Gardening Matters

I went by the Ace Hardware store in Dunwoody Village the other day to pick up some bird seed. On my way out I noticed they were selling copies of 2017 The Old Farmer’s Almanac. I buy a copy of this helpful and interesting publication every year about this time. It’s one of my favorite publications.

The Old Farmer’s Almanac has been continuously published for 225 years. While it initially was focused on Boston and New England information, it has since grown to include data for the entire U.S. including Alaska and Hawaii. And what an amazing range of information it includes! Recipes, folk medicine, astrology, astronomy, humor, weather forecasts for the coming year, American history, gestation and mating tables, dog training, and a range of advertisements that will boggle your mind, just to name a few topics.

Almanacs were first developed in the 1700s as an aid to farmers regarding weather and astrological data such as times of sunrise, sunset, moon rise, etc. As time passed additional topics such as recipes, astrology, animal husbandry and gardening information became part of the standard fare. Now The Old Farmer’s Almanac is a cornucopia of useful information, trivia, odd factoids and advertisements ranging from love potions and psychic hotlines to heavy duty garden equipment and miracle fertilizer products.

It even comes with a small hole punched all the way through the pages in the corner so that the Almanac can be hung from a nail in the family’s two-holer out back.

The folks at the Almanac take their weather prognostications quite seriously. As they explain on page 217, “[We] derive our weather forecasts from a secret formula that was devised by the founder of the Almanac, Robert B. Thomas, in 1792.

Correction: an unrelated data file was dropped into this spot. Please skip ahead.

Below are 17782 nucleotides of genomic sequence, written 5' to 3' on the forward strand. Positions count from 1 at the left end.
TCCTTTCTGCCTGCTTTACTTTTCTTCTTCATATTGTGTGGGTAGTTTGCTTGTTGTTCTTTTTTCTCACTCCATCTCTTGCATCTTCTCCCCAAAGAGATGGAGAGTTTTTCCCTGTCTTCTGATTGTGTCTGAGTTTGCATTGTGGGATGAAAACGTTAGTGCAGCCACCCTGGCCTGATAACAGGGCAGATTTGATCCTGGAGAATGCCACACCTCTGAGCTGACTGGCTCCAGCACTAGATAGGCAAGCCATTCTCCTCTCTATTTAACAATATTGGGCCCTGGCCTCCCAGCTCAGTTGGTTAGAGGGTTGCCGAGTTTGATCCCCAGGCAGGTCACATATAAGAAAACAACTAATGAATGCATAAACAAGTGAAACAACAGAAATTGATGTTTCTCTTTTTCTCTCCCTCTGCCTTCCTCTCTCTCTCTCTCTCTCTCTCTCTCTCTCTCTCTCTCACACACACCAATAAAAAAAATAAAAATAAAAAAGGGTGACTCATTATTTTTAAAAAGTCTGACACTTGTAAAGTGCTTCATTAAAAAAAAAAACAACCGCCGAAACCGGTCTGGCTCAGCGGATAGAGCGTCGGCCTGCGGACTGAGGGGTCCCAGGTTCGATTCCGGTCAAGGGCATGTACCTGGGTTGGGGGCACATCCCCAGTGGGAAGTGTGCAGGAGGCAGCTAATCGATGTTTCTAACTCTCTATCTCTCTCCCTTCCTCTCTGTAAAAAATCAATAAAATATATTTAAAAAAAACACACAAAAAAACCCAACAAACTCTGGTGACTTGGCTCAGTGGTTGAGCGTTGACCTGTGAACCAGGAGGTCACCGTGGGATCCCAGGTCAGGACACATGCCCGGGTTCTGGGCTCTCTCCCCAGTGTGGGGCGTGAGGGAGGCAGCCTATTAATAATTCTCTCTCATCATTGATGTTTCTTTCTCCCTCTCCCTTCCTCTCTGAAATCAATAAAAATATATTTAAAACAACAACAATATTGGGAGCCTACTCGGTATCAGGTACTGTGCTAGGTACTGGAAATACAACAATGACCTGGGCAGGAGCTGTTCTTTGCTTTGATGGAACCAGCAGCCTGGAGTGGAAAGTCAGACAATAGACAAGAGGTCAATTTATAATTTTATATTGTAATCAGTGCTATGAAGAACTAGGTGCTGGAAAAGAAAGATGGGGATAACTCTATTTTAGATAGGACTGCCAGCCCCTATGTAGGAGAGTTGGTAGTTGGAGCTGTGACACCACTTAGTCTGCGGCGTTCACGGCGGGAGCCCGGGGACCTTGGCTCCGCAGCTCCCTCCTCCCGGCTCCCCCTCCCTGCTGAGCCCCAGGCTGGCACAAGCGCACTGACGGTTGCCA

Thomas believed that weather on Earth was influenced by sunspots, which are magnetic storms on the surface of the Sun.”

To the data involved in the secret formula they add information from the modern sciences of climatology and meteorology.

The publishers of the Almanac are not foolish enough to claim that their weather forecasts are 100 percent accurate, but they do claim that, “our results are almost always very close to our traditional claim of 80 percent.” That’s not too shabby when you consider that they are forecasting for the entire U.S. and for the entire year-to-come.

Early in my gardening career I used The Old Farmer’s Almanac to help me do some ‘planting by the signs.’ This is a very old folk custom of timing one’s planting according to the occurrence of various astronomical and astrological l signs. The simplest method of planting by the signs is to plant according to the phases of the moon. When the moon is waxing (growing from a New Moon to a Full Moon) you plant annual flowers and vegetables that bear fruit above ground. When the moon is waning (going from Full Moon to New Moon) you plant flowering bulbs, biennial and perennial flowers, and vegetables that bear fruit below ground. The Almanac has handily provided charts of these moon phases for 2017 and the most propitious dates for planting.

Featured news articles this year include pieces on attracting pollinators, saving seeds, heirloom veggies, “dry farming” tomatoes and using cover crops during winter.

The calendar section gives you pages full of far more than just the days of the week. The basic calendar is supplemented by historical items, sunrise/sunset, moonrise/moonset, tide information, celestial events, saint’s days, holidays, religious feasts, and poems, proverbs and adages.

This year the Almanac also has a handy article and map of the full solar eclipse coming across the U.S., including Georgia, in August 2017.

I’m sure that not every gardener wants to do their planting by the moon phases, or needs to know when the feast of St. Ethelburga-the-Virgin is scheduled, but there’s a lot of information in The Old Farmer’s Almanac that I’m sure will be both helpful and entertaining to all. Stop by Ace Hardware and pick up a copy.

Jeff Coghill has been gardening in DeKalb County for more than 35 years and has probably killed at least one of each kind of plant he has tried before getting another one to thrive. He is a gardening volunteer at the Dunwoody Nature Center and works closely with members of the DeKalb Master Gardeners group. dunwoodygardener@

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